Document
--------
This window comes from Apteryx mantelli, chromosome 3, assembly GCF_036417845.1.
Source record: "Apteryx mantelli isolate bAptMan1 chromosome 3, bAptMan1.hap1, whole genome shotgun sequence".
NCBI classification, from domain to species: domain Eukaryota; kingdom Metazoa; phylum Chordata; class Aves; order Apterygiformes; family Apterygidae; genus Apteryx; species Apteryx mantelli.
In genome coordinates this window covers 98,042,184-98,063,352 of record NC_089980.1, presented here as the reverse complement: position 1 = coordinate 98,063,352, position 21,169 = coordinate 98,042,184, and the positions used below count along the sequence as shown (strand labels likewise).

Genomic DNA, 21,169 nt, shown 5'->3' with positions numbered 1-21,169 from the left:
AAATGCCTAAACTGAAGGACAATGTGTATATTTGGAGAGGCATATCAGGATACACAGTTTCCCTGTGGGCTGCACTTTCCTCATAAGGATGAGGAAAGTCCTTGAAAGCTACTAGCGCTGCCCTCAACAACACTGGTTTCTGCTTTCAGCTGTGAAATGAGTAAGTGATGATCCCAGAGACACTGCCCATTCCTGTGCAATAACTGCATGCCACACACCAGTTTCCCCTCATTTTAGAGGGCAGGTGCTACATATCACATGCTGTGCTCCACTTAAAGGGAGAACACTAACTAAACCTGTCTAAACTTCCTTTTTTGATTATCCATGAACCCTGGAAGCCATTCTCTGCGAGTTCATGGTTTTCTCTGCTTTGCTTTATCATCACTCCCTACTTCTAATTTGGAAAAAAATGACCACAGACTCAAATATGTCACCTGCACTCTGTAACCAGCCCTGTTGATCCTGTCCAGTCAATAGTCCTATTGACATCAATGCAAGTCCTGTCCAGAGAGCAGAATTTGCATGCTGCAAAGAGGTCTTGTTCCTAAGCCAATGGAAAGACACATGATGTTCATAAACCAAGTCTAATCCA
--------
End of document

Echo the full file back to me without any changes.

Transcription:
This window comes from Apteryx mantelli, chromosome 3, assembly GCF_036417845.1.
Source record: "Apteryx mantelli isolate bAptMan1 chromosome 3, bAptMan1.hap1, whole genome shotgun sequence".
NCBI classification, from domain to species: domain Eukaryota; kingdom Metazoa; phylum Chordata; class Aves; order Apterygiformes; family Apterygidae; genus Apteryx; species Apteryx mantelli.
In genome coordinates this window covers 98,042,184-98,063,352 of record NC_089980.1, presented here as the reverse complement: position 1 = coordinate 98,063,352, position 21,169 = coordinate 98,042,184, and the positions used below count along the sequence as shown (strand labels likewise).

Genomic DNA, 21,169 nt, shown 5'->3' with positions numbered 1-21,169 from the left:
AAATGCCTAAACTGAAGGACAATGTGTATATTTGGAGAGGCATATCAGGATACACAGTTTCCCTGTGGGCTGCACTTTCCTCATAAGGATGAGGAAAGTCCTTGAAAGCTACTAGCGCTGCCCTCAACAACACTGGTTTCTGCTTTCAGCTGTGAAATGAGTAAGTGATGATCCCAGAGACACTGCCCATTCCTGTGCAATAACTGCATGCCACACACCAGTTTCCCCTCATTTTAGAGGGCAGGTGCTACATATCACATGCTGTGCTCCACTTAAAGGGAGAACACTAACTAAACCTGTCTAAACTTCCTTTTTTGATTATCCATGAACCCTGGAAGCCATTCTCTGCGAGTTCATGGTTTTCTCTGCTTTGCTTTATCATCACTCCCTACTTCTAATTTGGAAAAAAATGACCACAGACTCAAATATGTCACCTGCACTCTGTAACCAGCCCTGTTGATCCTGTCCAGTCAATAGTCCTATTGACATCAATGCAAGTCCTGTCCAGAGAGCAGAATTTGCATGCTGCAAAGAGGTCTTGTTCCTAAGCCAATGGAAAGACACATGATGTTCATAAACCAAGTCTAATCCA